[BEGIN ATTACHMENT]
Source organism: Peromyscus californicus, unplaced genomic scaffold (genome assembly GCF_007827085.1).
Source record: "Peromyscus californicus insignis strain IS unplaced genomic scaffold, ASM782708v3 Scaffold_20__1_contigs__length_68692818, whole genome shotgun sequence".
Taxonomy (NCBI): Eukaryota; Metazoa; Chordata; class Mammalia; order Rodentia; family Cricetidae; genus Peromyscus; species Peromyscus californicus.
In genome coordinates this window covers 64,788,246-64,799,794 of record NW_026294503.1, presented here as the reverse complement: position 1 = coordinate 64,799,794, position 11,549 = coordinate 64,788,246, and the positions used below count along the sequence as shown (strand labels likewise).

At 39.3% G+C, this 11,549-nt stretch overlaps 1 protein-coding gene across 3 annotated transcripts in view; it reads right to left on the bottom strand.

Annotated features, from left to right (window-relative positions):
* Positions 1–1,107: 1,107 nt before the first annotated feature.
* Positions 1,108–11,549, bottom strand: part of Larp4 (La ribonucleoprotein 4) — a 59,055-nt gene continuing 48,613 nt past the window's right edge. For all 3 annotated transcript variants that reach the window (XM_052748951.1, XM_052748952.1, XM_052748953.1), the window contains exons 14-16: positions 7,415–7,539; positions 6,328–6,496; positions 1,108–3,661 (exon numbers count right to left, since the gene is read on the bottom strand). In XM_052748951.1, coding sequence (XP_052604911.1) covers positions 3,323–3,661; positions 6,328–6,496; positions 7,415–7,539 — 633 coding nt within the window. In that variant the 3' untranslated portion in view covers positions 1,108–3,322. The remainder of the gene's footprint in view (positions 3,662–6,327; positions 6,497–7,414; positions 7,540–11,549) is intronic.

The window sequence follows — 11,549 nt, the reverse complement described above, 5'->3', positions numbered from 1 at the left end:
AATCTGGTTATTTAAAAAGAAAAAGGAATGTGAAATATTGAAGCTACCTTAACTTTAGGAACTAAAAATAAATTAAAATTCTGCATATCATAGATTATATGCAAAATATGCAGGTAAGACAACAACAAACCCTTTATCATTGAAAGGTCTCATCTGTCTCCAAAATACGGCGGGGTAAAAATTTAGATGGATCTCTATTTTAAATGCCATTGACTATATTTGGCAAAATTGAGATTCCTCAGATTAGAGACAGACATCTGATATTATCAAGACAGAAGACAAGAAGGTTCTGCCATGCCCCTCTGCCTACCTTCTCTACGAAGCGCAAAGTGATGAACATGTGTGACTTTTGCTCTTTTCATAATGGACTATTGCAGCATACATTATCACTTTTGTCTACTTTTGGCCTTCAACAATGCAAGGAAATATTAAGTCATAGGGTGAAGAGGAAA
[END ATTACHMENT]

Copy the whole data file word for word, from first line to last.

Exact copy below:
Source organism: Peromyscus californicus, unplaced genomic scaffold (genome assembly GCF_007827085.1).
Source record: "Peromyscus californicus insignis strain IS unplaced genomic scaffold, ASM782708v3 Scaffold_20__1_contigs__length_68692818, whole genome shotgun sequence".
Taxonomy (NCBI): Eukaryota; Metazoa; Chordata; class Mammalia; order Rodentia; family Cricetidae; genus Peromyscus; species Peromyscus californicus.
In genome coordinates this window covers 64,788,246-64,799,794 of record NW_026294503.1, presented here as the reverse complement: position 1 = coordinate 64,799,794, position 11,549 = coordinate 64,788,246, and the positions used below count along the sequence as shown (strand labels likewise).

At 39.3% G+C, this 11,549-nt stretch overlaps 1 protein-coding gene across 3 annotated transcripts in view; it reads right to left on the bottom strand.

Annotated features, from left to right (window-relative positions):
* Positions 1–1,107: 1,107 nt before the first annotated feature.
* Positions 1,108–11,549, bottom strand: part of Larp4 (La ribonucleoprotein 4) — a 59,055-nt gene continuing 48,613 nt past the window's right edge. For all 3 annotated transcript variants that reach the window (XM_052748951.1, XM_052748952.1, XM_052748953.1), the window contains exons 14-16: positions 7,415–7,539; positions 6,328–6,496; positions 1,108–3,661 (exon numbers count right to left, since the gene is read on the bottom strand). In XM_052748951.1, coding sequence (XP_052604911.1) covers positions 3,323–3,661; positions 6,328–6,496; positions 7,415–7,539 — 633 coding nt within the window. In that variant the 3' untranslated portion in view covers positions 1,108–3,322. The remainder of the gene's footprint in view (positions 3,662–6,327; positions 6,497–7,414; positions 7,540–11,549) is intronic.

The window sequence follows — 11,549 nt, the reverse complement described above, 5'->3', positions numbered from 1 at the left end:
AATCTGGTTATTTAAAAAGAAAAAGGAATGTGAAATATTGAAGCTACCTTAACTTTAGGAACTAAAAATAAATTAAAATTCTGCATATCATAGATTATATGCAAAATATGCAGGTAAGACAACAACAAACCCTTTATCATTGAAAGGTCTCATCTGTCTCCAAAATACGGCGGGGTAAAAATTTAGATGGATCTCTATTTTAAATGCCATTGACTATATTTGGCAAAATTGAGATTCCTCAGATTAGAGACAGACATCTGATATTATCAAGACAGAAGACAAGAAGGTTCTGCCATGCCCCTCTGCCTACCTTCTCTACGAAGCGCAAAGTGATGAACATGTGTGACTTTTGCTCTTTTCATAATGGACTATTGCAGCATACATTATCACTTTTGTCTACTTTTGGCCTTCAACAATGCAAGGAAATATTAAGTCATAGGGTGAAGAGGAAA